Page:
Ad Hoc Commentary – saving the world monetary system

The Bretton Woods system was born on 22 Jul 1944 and was destroyed on 15 Aug 1971 when President Richard Nixon severed the US dollar link to gold. Thus, the system we have in place today is a system that had lost its golden anchor. Instead of a golden anchor, we have a US dollar anchor. Becoming the anchor of the world monetary system is a privilege – one that is coveted by many for many decades. The Europeans dreamt dreams of replacing it with the Euro anchor, and recently the Chinese dreamt dreams of replacing it with the Chinese Renminbi. Yours truly believe that the privilege will remain forever American.

Let us look briefly at the two alternatives:
1. a return to the gold anchor, or
2. a move to a certain sovereign currency
A return to the gold anchor had been the dream of many gold bugs. The most prominent of them is retired Senator Ron Paul. Yours truly thinks that a return to gold is not probable because we have drifted too far from the gold equilibrium. A move to a certain sovereign currency is also not probable because it will involve too much political bickering. Thus, the most probable solution is a move to an electronic non-denominated currency. Advancements that we made in information technology and cryptography in the years following 1971 make this the most probable solution.

However, between now and then, we need to take a deep look at our US dollar anchor and ask ourselves if we can make the transition. The answer perhaps lies with the World Bank. We remember that the Bretton Woods conference that gave birth to the monetary system also gave birth to the IMF and World Bank, also known as the Bretton Woods sisters. The IMF was to govern over short-term stability, while the World Bank was to govern over long-term stability. The sisters could be the light at the end of the tunnel if only world leaders allow them to be.

The US dollar anchor is at most risk today because the preferred securities to hold US dollars in (i.e. US treasury bonds and bills) are under the threat of the sovereign debt crisis. The debt ceiling is but a symptom of the sovereign debt crisis. Central bankers all over the world (the US Federal Reserve included) and local agencies holding on US treasuries are playing the prisoner’s dilemma. They must cooperate to solve the dilemma.

This is a crisis where extend and pretend will not work because we are dealing with compound interest. As Albert Einstein once said:
“Compound interest is the eighth wonder of the world. He who understands it, earns it … he who doesn’t … pays it.”

When the financially unaware masses are entertained by bread and circuses, then it is politically expedient to kick the can down the road and pay the compound interest. However, the recent US government shutdown and the recent French football shutdown had brought awareness to a large fraction of the masses. We cannot afford to wait until all the financially unaware gain awareness. Responsible world leaders should pre-empt that.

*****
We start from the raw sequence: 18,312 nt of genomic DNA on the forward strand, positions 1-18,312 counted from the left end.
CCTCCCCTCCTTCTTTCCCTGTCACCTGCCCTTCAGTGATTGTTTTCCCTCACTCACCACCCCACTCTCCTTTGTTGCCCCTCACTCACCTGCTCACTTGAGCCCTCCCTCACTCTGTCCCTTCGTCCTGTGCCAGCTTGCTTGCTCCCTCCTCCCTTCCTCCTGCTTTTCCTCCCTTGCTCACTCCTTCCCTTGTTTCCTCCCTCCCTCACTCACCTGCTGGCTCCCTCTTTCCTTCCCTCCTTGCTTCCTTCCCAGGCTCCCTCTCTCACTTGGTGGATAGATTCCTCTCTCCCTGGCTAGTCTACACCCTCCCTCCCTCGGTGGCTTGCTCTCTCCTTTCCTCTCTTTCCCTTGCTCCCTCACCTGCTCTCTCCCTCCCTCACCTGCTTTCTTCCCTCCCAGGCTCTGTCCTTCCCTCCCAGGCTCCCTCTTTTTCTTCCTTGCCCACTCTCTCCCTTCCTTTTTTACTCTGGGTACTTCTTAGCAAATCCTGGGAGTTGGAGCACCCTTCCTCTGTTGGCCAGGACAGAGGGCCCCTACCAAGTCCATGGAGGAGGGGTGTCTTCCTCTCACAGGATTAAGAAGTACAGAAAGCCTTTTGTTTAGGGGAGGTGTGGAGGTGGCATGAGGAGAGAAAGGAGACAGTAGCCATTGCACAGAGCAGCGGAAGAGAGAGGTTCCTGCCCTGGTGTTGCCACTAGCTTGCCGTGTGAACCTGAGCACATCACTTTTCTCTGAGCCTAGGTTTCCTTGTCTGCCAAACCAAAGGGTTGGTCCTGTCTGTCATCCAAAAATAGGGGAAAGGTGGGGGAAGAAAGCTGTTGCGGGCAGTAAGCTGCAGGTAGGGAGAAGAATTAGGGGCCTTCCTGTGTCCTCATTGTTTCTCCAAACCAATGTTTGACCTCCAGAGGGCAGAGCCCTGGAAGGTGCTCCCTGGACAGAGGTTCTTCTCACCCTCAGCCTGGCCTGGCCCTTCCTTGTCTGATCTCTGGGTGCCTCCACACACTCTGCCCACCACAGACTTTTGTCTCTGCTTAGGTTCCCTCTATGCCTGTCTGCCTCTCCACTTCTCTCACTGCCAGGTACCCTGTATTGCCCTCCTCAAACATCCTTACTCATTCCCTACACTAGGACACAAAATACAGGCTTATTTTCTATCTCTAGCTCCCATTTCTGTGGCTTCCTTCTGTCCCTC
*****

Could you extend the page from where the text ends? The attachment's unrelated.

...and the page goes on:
Let us appreciate that it can only be the US dollar anchor or an electronic anchor. And, any real solution will need to stabilize the US dollar anchor short term. That is the most immediate need. To keep the US dollar as the anchor, the first step is to create a large enough US dollar denominated asset class to capture US dollars that wants to exit US treasuries in response to the sovereign debt crisis. Just as the French welfare state outsourced welfare to the non-governmental organizations in the crisis of the 1980s; the Americans should outsource infrastructure development to the Bretton Wood sister today. In doing that, the US government can free up balance sheet and focus on what the government does best, and support the balance sheet of world-class development banks to do what they do best – improve infrastructure.

Due to large needs for infrastructure, infrastructure financing is perhaps the only feasible asset class large enough for serious money looking for a home outside treasuries. However, having an asset class denominated in US dollars does not automatically guarantee buyers. We must be mindful that pundits had been talking about the great rotation from sovereign bonds to equities since the beginning of the year. We need to be creative to make infrastructure attractive. The most fundamental is pooling debts into securities via securitization. The main motivation for securitization is to provide investors with a diversified bond holding that is not sector specific. We also need to create tranches as part of the securitization process because infrastructure bonds are unlikely to be AAA. It is probably closer to BBB. Investors need different tranches to suit their risk appetites. Infrastructure finance will not be the love of every fund manager out there, but it will provide a deep enough asset class as an alternative to sovereign bonds and equities. Without it, we would probably see a disorderly rush when the inevitable time comes.

A similar bond can be launched in Europe and the securitized infrastructure bonds can then be used as banking reserves to prevent further Cyprus-like mishaps. This could be the next best thing to the Eurobonds that Germany would never agree to. Once we have all these in place, we will end up in a world with less strained sovereign balance sheets. The elites must then use this financial peace to put the world monetary system on an even more stable footing. In times like this, where taxes on the rich are openly discussed, it is probably prudent for the elites to outsource their infrastructure needs to those who do it best.

Good luck in the markets.